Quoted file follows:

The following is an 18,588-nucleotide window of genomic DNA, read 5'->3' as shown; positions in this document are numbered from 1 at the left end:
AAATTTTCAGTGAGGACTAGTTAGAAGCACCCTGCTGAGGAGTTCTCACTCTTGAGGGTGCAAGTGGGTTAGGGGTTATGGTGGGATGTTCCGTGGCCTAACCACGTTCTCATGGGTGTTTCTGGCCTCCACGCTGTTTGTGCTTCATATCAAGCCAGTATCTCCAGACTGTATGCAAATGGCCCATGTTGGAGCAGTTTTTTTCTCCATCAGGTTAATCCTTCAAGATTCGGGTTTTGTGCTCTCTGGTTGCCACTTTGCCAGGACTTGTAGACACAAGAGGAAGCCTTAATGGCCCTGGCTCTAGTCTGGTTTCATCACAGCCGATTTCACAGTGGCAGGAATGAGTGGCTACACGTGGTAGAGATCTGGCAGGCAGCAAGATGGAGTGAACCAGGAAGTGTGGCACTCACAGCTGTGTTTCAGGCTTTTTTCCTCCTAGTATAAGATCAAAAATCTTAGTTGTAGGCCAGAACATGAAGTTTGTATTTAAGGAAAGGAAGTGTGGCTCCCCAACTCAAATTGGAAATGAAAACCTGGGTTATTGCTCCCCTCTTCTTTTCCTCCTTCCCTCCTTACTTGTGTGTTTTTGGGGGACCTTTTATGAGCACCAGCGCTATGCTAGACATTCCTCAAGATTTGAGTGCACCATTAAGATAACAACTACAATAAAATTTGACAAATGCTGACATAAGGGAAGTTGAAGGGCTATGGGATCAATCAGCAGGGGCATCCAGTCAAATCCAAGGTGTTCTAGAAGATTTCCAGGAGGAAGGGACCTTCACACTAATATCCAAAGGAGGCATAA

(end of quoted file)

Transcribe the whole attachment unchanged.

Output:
The following is an 18,588-nucleotide window of genomic DNA, read 5'->3' as shown; positions in this document are numbered from 1 at the left end:
AAATTTTCAGTGAGGACTAGTTAGAAGCACCCTGCTGAGGAGTTCTCACTCTTGAGGGTGCAAGTGGGTTAGGGGTTATGGTGGGATGTTCCGTGGCCTAACCACGTTCTCATGGGTGTTTCTGGCCTCCACGCTGTTTGTGCTTCATATCAAGCCAGTATCTCCAGACTGTATGCAAATGGCCCATGTTGGAGCAGTTTTTTTCTCCATCAGGTTAATCCTTCAAGATTCGGGTTTTGTGCTCTCTGGTTGCCACTTTGCCAGGACTTGTAGACACAAGAGGAAGCCTTAATGGCCCTGGCTCTAGTCTGGTTTCATCACAGCCGATTTCACAGTGGCAGGAATGAGTGGCTACACGTGGTAGAGATCTGGCAGGCAGCAAGATGGAGTGAACCAGGAAGTGTGGCACTCACAGCTGTGTTTCAGGCTTTTTTCCTCCTAGTATAAGATCAAAAATCTTAGTTGTAGGCCAGAACATGAAGTTTGTATTTAAGGAAAGGAAGTGTGGCTCCCCAACTCAAATTGGAAATGAAAACCTGGGTTATTGCTCCCCTCTTCTTTTCCTCCTTCCCTCCTTACTTGTGTGTTTTTGGGGGACCTTTTATGAGCACCAGCGCTATGCTAGACATTCCTCAAGATTTGAGTGCACCATTAAGATAACAACTACAATAAAATTTGACAAATGCTGACATAAGGGAAGTTGAAGGGCTATGGGATCAATCAGCAGGGGCATCCAGTCAAATCCAAGGTGTTCTAGAAGATTTCCAGGAGGAAGGGACCTTCACACTAATATCCAAAGGAGGCATAA